According to a research by Jobzed, 53% of organizations use social media to research job candidates. Oversharing can leave a bad image with potential employers and may cause rejection. Cyber bullying of kids, especially teenagers is done by information obtained through social media. Oversharing can lead to an incident of burglary, theft or a greater damage.

The best way to avoid such mistakes is to be very selective while using social media. Don’t post everything or anything. Don’t tag yourself and your family when you are on a trip. Use VPN to hide your IP and system path and encrypt your internet traffic.

Through these actions, students can minimize the negative impact of social media.

5. Take your time before posting

Joseph Thomas, A Bit Above

Record anything controversial or exceedingly personal you'd like to post, then review it for a day or two.

Oversharing online can have profound consequences for a student’s professional life. Selective employers, private high schools, universities and technical degree programs can all ask to see a student’s social media accounts during an interview. While they can’t compel you to share this information, refusing to share raises an immediate red flag.

The best way to avoid a blunder? Take your time prior to posting: record anything controversial or exceedingly personal you’d like to post, then review it for a day or two. In a different state of mind, you might think better of it, or notice something problematic you previously overlooked.


Oversharing online is a common mistake among many social media users. Teaching students these five tips will help them think twice about what they are positng on social media so they can have fun and Shine Online.

Share Your Thoughts With Our Team

Your email address will not be published. Required fields are marked *

Thank you! Your submission has been received!
Oops! Something went wrong while submitting the form.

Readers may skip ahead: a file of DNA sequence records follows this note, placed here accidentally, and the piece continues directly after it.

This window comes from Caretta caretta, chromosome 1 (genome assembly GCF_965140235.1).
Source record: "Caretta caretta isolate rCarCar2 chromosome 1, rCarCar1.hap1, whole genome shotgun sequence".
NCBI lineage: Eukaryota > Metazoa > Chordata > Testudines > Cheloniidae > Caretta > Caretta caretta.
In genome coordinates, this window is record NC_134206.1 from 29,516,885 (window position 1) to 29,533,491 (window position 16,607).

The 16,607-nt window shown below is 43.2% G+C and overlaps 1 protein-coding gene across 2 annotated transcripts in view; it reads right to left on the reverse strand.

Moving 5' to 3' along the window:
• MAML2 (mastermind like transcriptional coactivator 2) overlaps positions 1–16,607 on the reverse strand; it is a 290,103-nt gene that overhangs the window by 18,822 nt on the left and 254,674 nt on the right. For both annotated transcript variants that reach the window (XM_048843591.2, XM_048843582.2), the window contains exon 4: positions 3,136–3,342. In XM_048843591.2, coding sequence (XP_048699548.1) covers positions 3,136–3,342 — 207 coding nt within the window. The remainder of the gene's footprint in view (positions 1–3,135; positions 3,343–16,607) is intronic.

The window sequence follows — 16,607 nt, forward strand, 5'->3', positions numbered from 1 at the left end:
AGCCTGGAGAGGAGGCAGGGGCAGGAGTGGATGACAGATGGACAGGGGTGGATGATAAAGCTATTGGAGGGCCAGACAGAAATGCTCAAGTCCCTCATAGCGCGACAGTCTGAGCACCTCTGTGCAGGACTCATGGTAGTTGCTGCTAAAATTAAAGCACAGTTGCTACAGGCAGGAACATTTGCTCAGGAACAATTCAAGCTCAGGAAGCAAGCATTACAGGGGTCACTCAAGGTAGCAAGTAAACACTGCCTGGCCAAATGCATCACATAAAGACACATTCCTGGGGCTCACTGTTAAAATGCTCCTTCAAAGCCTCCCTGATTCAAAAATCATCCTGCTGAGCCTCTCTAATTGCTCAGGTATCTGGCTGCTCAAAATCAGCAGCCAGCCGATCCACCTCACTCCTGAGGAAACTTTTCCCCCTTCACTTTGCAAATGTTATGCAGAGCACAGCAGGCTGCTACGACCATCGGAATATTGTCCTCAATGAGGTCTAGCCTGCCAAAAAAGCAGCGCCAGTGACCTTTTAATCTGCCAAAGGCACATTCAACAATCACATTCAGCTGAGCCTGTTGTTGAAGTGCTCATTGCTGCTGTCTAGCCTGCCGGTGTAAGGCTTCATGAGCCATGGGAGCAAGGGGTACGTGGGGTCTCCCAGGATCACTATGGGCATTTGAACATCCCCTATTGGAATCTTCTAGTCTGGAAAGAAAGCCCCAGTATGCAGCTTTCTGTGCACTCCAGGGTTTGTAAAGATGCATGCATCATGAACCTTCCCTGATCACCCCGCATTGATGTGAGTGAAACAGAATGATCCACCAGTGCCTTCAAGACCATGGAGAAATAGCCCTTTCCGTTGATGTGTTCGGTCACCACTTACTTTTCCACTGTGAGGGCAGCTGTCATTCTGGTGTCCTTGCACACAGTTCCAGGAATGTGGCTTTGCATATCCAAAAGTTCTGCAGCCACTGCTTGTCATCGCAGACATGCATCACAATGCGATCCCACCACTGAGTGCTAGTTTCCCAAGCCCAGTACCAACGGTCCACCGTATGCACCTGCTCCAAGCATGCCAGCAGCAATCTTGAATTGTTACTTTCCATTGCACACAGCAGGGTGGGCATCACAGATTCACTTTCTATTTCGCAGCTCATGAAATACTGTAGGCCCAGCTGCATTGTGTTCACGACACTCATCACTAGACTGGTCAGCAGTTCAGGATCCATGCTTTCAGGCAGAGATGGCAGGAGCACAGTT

Attention 9th-12th Grade Students:
Join Our College Exploration Summer Program

Embark on a transformative summer journey through daily Zoom workshops, where students in grades 9-12 can explore careers, majors, and colleges.

Apply For This Program Here

District Leaders: 
Join Our Online Educational Conference to Learn ChatGPT, AI, Social Media Safety & Parent Engagement Strategies

Apply For Free Access Today

The 2023 Summer Educational Technology Summit is a three-module online resource featuring 45+ industry-leading educators from across the country, presenting on strategies to tackle some of the most pressing issues in education today.

Become a Very Informed Parent (VIP) to get our social media suggestions in your email every Tuesday & Thursday.
Dotted arrow to right
Learn about our
"Very Informed Parent" 
VIP Program
Right arrow
Josh Ochs headshot Round
Schools & Districts: Partner with us to protect your community online

Our remote presentations (and website) teaches over a million students each year how to shine online. We teach students how their accounts can be used to create a portfolio of positive accomplishments that impress colleges and employers.

Partner with
Right arrow
SmartSocial podcast logo
Join Our Smart Social Podcast each week on iTunes

With over 240 episodes, Josh Ochs interviews psychologists, therapists, counselors, teachers, and parents while showing you how to navigate social media to someday shine online.

Listen on:

Apple Podcasts
Google Podcasts

Here are some of the latest resources at